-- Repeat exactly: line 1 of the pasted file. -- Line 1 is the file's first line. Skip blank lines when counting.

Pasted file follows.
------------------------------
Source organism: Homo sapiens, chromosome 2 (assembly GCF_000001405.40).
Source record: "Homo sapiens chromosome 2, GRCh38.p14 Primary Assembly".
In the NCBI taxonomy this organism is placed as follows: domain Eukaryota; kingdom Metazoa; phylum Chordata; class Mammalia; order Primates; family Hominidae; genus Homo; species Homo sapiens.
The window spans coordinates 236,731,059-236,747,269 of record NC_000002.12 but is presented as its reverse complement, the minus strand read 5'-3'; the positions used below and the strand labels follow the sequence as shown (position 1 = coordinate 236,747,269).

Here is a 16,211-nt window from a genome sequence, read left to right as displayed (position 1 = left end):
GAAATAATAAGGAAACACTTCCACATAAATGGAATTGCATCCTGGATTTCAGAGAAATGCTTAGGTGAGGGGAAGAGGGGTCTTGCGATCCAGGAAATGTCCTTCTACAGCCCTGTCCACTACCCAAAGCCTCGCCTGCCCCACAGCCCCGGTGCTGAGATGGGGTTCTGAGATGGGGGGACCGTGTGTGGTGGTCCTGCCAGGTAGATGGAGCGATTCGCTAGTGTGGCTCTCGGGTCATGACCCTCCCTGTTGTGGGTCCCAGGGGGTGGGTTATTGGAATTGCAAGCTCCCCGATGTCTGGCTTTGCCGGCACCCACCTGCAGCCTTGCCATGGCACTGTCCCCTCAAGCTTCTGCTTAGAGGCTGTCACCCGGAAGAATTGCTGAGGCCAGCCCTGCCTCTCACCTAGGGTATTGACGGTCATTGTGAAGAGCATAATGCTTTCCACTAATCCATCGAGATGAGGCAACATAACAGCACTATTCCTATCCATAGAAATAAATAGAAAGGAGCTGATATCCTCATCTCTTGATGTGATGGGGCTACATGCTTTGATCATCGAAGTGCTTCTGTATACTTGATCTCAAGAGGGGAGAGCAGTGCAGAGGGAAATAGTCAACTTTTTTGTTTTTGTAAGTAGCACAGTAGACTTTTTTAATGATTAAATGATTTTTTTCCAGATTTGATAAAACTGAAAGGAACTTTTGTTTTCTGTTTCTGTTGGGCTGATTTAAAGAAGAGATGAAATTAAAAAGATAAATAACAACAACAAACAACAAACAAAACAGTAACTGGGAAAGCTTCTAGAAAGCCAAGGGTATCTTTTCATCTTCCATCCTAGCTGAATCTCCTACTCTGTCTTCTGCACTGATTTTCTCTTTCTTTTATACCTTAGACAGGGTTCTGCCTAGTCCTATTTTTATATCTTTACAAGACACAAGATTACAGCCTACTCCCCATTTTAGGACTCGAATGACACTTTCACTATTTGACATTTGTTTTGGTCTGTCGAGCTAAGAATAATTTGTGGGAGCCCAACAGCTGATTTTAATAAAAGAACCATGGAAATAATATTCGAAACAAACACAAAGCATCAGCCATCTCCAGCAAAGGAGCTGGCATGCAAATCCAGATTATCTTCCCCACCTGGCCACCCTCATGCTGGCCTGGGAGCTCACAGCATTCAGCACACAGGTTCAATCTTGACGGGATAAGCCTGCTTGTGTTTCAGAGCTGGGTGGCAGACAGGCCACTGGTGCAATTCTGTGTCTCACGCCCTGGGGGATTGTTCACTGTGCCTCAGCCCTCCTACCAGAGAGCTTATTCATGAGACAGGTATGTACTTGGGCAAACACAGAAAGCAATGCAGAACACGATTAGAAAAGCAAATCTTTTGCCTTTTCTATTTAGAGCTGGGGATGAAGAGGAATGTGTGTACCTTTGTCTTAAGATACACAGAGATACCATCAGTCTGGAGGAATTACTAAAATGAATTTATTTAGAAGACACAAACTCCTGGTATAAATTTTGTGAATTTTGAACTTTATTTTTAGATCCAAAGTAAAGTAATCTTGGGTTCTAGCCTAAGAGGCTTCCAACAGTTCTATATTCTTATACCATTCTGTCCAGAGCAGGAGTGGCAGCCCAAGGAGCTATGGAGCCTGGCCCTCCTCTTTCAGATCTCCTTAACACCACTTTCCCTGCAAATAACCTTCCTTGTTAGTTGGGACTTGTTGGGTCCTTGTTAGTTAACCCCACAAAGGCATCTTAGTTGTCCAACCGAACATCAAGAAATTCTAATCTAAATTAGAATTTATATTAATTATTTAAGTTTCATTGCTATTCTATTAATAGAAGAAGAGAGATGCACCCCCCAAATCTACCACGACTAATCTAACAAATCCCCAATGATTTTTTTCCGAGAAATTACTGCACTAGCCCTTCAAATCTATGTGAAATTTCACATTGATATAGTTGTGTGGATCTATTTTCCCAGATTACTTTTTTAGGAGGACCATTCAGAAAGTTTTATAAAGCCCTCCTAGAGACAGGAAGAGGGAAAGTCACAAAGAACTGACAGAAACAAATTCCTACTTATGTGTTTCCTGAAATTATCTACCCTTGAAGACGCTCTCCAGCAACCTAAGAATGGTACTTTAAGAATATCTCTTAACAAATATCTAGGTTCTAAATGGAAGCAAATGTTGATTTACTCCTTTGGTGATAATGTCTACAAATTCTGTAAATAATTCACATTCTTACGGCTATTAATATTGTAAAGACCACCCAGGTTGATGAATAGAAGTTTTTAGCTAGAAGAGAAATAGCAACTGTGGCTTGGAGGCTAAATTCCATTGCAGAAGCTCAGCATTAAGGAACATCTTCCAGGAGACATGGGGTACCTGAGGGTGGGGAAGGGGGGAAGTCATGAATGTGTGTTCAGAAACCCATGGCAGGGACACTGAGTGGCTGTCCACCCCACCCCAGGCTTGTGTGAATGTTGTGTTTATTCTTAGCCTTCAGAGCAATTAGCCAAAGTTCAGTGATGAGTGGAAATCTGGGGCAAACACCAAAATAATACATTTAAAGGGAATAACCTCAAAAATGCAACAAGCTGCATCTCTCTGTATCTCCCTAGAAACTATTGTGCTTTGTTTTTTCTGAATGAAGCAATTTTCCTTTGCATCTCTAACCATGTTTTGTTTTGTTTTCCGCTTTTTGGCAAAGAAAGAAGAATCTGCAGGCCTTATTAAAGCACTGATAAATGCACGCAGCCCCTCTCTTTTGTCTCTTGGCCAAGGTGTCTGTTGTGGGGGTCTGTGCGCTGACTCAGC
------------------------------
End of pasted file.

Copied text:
Source organism: Homo sapiens, chromosome 2 (assembly GCF_000001405.40).